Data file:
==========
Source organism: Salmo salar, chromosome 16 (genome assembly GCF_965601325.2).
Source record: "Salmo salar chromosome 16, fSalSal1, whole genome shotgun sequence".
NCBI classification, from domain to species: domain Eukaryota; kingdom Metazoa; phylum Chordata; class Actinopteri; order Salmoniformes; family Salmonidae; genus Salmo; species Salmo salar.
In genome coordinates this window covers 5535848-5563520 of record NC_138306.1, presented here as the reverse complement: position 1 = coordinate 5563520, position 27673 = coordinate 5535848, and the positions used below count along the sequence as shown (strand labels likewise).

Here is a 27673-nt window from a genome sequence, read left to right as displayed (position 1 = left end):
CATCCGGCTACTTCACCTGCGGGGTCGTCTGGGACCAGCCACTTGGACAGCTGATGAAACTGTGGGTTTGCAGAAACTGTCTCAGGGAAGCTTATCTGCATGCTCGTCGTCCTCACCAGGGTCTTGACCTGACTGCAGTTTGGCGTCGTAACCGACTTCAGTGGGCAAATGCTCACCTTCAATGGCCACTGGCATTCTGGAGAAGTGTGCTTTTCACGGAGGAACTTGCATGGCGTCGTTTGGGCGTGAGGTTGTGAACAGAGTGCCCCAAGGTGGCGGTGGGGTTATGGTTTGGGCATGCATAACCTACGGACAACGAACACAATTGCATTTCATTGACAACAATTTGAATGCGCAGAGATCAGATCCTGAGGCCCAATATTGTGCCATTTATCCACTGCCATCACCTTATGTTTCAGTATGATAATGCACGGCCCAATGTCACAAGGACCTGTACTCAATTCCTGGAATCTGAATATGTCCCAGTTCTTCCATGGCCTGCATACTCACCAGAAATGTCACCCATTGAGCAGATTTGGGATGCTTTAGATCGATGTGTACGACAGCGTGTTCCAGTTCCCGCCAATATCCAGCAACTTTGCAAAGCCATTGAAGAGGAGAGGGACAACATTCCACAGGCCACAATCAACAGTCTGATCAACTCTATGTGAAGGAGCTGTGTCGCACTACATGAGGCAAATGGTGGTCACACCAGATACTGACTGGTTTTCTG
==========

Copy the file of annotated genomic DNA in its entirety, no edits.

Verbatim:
Source organism: Salmo salar, chromosome 16 (genome assembly GCF_965601325.2).
Source record: "Salmo salar chromosome 16, fSalSal1, whole genome shotgun sequence".
NCBI classification, from domain to species: domain Eukaryota; kingdom Metazoa; phylum Chordata; class Actinopteri; order Salmoniformes; family Salmonidae; genus Salmo; species Salmo salar.
In genome coordinates this window covers 5535848-5563520 of record NC_138306.1, presented here as the reverse complement: position 1 = coordinate 5563520, position 27673 = coordinate 5535848, and the positions used below count along the sequence as shown (strand labels likewise).

Here is a 27673-nt window from a genome sequence, read left to right as displayed (position 1 = left end):
CATCCGGCTACTTCACCTGCGGGGTCGTCTGGGACCAGCCACTTGGACAGCTGATGAAACTGTGGGTTTGCAGAAACTGTCTCAGGGAAGCTTATCTGCATGCTCGTCGTCCTCACCAGGGTCTTGACCTGACTGCAGTTTGGCGTCGTAACCGACTTCAGTGGGCAAATGCTCACCTTCAATGGCCACTGGCATTCTGGAGAAGTGTGCTTTTCACGGAGGAACTTGCATGGCGTCGTTTGGGCGTGAGGTTGTGAACAGAGTGCCCCAAGGTGGCGGTGGGGTTATGGTTTGGGCATGCATAACCTACGGACAACGAACACAATTGCATTTCATTGACAACAATTTGAATGCGCAGAGATCAGATCCTGAGGCCCAATATTGTGCCATTTATCCACTGCCATCACCTTATGTTTCAGTATGATAATGCACGGCCCAATGTCACAAGGACCTGTACTCAATTCCTGGAATCTGAATATGTCCCAGTTCTTCCATGGCCTGCATACTCACCAGAAATGTCACCCATTGAGCAGATTTGGGATGCTTTAGATCGATGTGTACGACAGCGTGTTCCAGTTCCCGCCAATATCCAGCAACTTTGCAAAGCCATTGAAGAGGAGAGGGACAACATTCCACAGGCCACAATCAACAGTCTGATCAACTCTATGTGAAGGAGCTGTGTCGCACTACATGAGGCAAATGGTGGTCACACCAGATACTGACTGGTTTTCTG